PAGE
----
But with all of the hard days, not including the days when it just wouldn’t stop snowing, those hard days made me appreciate the good things even more. The coming of sunshine and spring temperatures was an amazing transformation. My means of exploring, walking until I feel like turning back, had me stumble upon some beautiful finds. I cannot imagine a landscape now without dense clusters of trees everywhere. I also greatly appreciate the people I do have in my life and how valuable they are to me.

Do I feel like a changed person coming back? I don’t know. Obviously we’re always changing and evolving, but I hope, if anything, I have become more grateful. More in awe of the beauty of nature and loved ones. I hope I can just go on walks wherever I am and stumble upon little discoveries. I hope my love of travel will push me toward whatever chapter may be next after I graduate next spring. Heck, maybe I’ll start throwing in “eh?” at the end of sentences just for fun. I have an excuse now, right?

It doesn’t feel like I’m flying back south, that I’ll no longer feel like a makeshift Canadian citizen. Because yes, I will truly miss this place. I will miss the immense kindness of every single person I meet, the scenery of this campus and town and country, the Prime Minister that I was mere feet from in passing, the new little place that I can call a little piece of home. Especially if I end up becoming a recluse in the Canadian woods. I have to keep my options open.

Take care, and keep the faith. -Allie

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One comment

  1. Dana Elliott · May 10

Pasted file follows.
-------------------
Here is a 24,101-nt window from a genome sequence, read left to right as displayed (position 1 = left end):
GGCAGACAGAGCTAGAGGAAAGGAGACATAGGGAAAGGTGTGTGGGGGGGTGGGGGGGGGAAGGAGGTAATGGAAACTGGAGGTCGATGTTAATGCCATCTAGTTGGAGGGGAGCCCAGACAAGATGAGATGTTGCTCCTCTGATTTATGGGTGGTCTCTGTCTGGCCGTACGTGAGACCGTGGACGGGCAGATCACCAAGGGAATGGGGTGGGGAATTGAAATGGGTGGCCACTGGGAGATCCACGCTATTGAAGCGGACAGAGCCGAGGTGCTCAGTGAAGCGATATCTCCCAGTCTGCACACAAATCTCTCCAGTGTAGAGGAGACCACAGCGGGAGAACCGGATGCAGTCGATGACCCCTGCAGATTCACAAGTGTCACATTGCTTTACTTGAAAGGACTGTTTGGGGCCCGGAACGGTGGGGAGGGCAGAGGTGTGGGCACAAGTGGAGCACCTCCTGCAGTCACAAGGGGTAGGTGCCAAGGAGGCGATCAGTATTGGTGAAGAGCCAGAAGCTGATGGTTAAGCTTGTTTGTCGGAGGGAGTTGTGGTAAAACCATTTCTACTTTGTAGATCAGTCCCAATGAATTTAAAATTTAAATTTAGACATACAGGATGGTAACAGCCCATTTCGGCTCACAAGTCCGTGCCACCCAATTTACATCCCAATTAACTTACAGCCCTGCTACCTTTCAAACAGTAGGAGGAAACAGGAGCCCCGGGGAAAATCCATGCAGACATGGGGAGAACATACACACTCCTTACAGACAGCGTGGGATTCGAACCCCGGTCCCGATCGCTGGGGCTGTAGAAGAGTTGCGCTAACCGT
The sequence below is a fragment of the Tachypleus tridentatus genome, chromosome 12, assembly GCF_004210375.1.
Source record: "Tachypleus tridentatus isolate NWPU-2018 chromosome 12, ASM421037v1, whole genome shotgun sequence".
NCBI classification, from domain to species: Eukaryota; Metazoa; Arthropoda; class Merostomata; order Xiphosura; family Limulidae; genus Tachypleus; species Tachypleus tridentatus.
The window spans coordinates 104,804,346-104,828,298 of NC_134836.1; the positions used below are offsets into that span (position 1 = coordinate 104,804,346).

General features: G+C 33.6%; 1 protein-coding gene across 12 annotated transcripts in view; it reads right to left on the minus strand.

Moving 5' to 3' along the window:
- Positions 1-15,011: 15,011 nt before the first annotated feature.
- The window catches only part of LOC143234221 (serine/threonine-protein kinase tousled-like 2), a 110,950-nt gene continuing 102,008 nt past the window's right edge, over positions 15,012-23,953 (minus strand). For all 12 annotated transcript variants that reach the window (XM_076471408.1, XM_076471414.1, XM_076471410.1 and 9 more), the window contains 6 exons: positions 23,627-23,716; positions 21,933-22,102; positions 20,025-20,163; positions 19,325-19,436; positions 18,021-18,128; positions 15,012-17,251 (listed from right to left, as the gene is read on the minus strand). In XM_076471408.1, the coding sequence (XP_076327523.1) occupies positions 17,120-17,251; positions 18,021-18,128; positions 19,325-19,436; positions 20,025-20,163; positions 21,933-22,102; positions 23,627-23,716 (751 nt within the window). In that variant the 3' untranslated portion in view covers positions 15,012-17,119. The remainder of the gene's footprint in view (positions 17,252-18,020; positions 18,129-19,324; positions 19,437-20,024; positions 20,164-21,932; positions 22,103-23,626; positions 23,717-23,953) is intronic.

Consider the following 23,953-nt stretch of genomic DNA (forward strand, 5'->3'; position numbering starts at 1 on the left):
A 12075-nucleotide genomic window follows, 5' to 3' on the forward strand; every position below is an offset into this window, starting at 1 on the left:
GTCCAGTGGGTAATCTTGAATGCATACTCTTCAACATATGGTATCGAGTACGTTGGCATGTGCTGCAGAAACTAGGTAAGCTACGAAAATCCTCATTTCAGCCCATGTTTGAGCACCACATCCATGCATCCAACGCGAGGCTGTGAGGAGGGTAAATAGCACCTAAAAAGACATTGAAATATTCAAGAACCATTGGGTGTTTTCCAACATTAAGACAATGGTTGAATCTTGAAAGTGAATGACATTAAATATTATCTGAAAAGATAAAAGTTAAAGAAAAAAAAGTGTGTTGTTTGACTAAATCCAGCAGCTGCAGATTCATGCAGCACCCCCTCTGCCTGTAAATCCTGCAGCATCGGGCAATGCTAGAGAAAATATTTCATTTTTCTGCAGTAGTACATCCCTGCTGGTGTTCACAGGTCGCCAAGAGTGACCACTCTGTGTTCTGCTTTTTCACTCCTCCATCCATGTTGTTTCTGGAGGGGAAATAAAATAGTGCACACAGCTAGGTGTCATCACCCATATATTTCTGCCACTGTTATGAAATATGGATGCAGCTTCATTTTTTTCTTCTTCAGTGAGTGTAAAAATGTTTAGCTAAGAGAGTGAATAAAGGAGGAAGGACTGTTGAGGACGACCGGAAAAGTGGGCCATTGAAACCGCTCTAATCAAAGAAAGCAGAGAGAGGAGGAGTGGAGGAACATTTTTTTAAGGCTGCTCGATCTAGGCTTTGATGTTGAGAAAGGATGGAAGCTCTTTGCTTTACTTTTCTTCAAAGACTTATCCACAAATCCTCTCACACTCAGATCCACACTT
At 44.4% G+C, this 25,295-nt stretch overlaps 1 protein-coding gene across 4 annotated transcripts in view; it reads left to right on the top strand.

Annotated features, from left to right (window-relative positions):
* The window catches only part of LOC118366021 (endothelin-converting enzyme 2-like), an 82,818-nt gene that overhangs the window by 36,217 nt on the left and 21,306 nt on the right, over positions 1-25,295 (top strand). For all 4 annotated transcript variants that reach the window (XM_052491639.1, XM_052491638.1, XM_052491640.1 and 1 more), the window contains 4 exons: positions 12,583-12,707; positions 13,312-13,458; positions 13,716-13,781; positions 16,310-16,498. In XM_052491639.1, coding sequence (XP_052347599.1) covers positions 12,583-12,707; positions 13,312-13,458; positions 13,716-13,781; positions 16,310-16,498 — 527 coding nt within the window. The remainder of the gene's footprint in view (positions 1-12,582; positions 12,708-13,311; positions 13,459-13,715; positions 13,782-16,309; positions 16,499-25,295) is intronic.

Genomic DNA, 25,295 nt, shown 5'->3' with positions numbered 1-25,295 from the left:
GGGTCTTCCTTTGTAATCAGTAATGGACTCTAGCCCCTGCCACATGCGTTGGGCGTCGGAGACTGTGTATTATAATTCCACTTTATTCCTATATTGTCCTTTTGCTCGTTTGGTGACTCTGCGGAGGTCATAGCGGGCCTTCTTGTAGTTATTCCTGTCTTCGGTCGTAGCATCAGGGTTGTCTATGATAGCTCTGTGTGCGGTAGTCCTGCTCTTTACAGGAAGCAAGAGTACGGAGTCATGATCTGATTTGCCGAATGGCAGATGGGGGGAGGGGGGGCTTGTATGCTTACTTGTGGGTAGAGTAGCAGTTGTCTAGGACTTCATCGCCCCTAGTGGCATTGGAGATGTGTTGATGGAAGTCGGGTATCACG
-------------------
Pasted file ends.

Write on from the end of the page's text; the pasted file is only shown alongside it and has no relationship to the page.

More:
Ah, Allie, you are spot on, and you reflect so much of what many study abroad students say. I wish I were able to tell you this in person, but there is no “right” way to do study abroad. After my first study abroad experience in Germany, I felt like I had mucked it up somehow because I wasn’t immediately this different person who traveled every weekend. I was just me. More me than I usually was, just as the input from being in a different place is more /everything/. Study abroad makes normal things seem hard and I perceived everything like it was on steroids because the stimulus is just turned way up. But I digress.

    I don’t think of study abroad as some line in the sand that you cross and it miraculously makes you different. It’s more like a mirror that reflects yourself and everything around you and gives you perspective and helps you see things you weren’t aware of. I discovered I was mentally ill while abroad, for example. I am happy to talk to anyone anytime about the realities of studying abroad with a mental illness. I’m sorry we weren’t able to have those conversations before I left USD. But I want to reassure you that you sound like myself and many other students after they’ve spent time away. It doesn’t feel miraculous, possibly, but it /was/. Your bravery is clear; take it from someone who talked to students everyday about these opportunities, only to be told “I could never do that” so many times. But you did. You did this. You are very brave, and this experience will continue to shape you in ways you don’t realize yet, as part of it still occurs once you return home. Many good wishes to you and take care of yourself! ❤